There’s a Simple Solution to End Child Marriage in North Carolina

“We cannot possibly address issues of domestic violence and poverty and inaccessibility to educational opportunities, to break those cycles, if we do not pass common sense legislative reform [on child marriage].”

There's a Simple Solution to End Child Marriage in North Carolina
Between 2000 and 2015, almost 9,000 minors were listed on marriage license applications in North Carolina. (Pikist)

Child marriage, or any legally binding marriage where one or both parties are below the age of 18, occurs at particularly high rates in North Carolina, which ties with Alaska for the youngest legal age of marriage. (The top three states for child marriage as of 2017—Texas, Florida and Kentucky—have all reformed their legislation and significantly reduced child marriage rates since.)

According to state law, a child can legally get married in North Carolina at age 14—though some marriage records show legally binding marriages involving girls as young as 12.

Not surprisingly, then, anecdotal evidence suggests North Carolina is becoming a common destination for adults to take children when their marriage is illegal in their home states.

A new study by the International Center for Research on Women (ICRW) reveals the startling reality and grim consequences of child marriage in the U.S.

Analysis from the ICRW study shows that between the years 2000 and 2015, 8,781 total minors were listed on marriage license applications in the state—the majority of these applications being between a minor and an adult. Only 7 percent of applications involved two minors.

There's a Simple Solution to End Child Marriage in North Carolina
About 93 percent of applications included in ICRW’s analysis were for a marriage between a minor and an adult. (ICRW)

ICRW estimates 9,127 marriage license applications involving minors were submitted in North Carolina between 2000 and 2019. In completed marriages involving a child under age 15, 30 percent had partners that were four or five years older than them—where non-marital sex between the two would be a Class-C felony.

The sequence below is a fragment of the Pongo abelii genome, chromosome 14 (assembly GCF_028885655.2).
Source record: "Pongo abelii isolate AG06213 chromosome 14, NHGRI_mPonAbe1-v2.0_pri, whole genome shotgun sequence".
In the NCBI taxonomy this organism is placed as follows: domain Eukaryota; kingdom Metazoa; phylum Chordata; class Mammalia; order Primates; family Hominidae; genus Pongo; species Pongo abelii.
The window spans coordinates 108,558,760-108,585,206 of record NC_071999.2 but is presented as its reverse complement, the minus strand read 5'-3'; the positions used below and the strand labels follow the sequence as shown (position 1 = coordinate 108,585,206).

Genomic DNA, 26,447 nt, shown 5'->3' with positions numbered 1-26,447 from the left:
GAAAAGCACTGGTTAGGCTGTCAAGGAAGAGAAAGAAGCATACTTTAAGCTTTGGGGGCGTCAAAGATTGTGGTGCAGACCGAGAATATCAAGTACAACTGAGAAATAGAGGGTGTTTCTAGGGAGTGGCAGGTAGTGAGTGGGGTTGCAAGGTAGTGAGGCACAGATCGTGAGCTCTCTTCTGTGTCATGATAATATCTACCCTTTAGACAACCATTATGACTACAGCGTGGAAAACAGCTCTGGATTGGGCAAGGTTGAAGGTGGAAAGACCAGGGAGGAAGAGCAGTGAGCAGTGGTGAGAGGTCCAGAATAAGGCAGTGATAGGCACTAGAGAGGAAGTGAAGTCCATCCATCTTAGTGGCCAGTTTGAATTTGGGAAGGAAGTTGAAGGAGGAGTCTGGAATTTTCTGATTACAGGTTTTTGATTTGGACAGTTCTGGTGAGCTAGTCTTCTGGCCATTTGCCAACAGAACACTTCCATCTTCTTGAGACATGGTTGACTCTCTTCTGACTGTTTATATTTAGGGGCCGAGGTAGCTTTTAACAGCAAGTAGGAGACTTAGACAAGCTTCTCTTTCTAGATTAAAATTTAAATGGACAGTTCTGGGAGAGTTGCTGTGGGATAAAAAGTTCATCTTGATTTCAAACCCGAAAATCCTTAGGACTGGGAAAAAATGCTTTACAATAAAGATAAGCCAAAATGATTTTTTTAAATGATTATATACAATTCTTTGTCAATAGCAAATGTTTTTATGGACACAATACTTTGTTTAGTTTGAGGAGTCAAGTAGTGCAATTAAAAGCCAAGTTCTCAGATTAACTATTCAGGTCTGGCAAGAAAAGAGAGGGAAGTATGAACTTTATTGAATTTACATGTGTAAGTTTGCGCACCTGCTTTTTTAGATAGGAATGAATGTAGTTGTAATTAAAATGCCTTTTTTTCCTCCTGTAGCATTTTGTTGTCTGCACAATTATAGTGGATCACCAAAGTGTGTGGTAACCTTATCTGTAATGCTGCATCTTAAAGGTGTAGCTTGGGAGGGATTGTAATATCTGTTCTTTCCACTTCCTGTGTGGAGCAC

Due to data limitations, it is unknown just how many of these marriages are the product of child rape or incest, but an alarming number of marriage applications that were approved in North Carolina were granted to relationships that would have been considered a Class-B felony under state statutory rape laws. However, the legal bounds of marriage provide a loophole, so these laws and penalties do not apply. The researchers even found one marriage with a 40-year age gap between the spouses—and the union was entirely legal.

“As a mother of two girls, I cannot imagine how stymied their education, health and wellbeing—and their future lives would be if stolen away by marriage at age 14,” said Machelle Sanders of the North Carolina Department of Administration in a press release. “This alarming data is a clarion call for change.”

A “Preventable” Problem With a Simple Solution

The ICRW recommends a simple legislative reform: Set the minimum age of marriage at 18, without exceptions.

“[We work on] so many issues that can seem overwhelming; this is really one that is preventable,” ICRW senior director of policy and advocacy Lyric Thompson said in a webinar held to discuss the reports.


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Some protections exist in North Carolina for marriages at the age of 14 or 15, which, as in four other states, are considered in the instance of a teen pregnancy. However, the only requirement for 16- and 17-year-olds is parental consent, which can increase the incidence of coerced or unsafe marriages.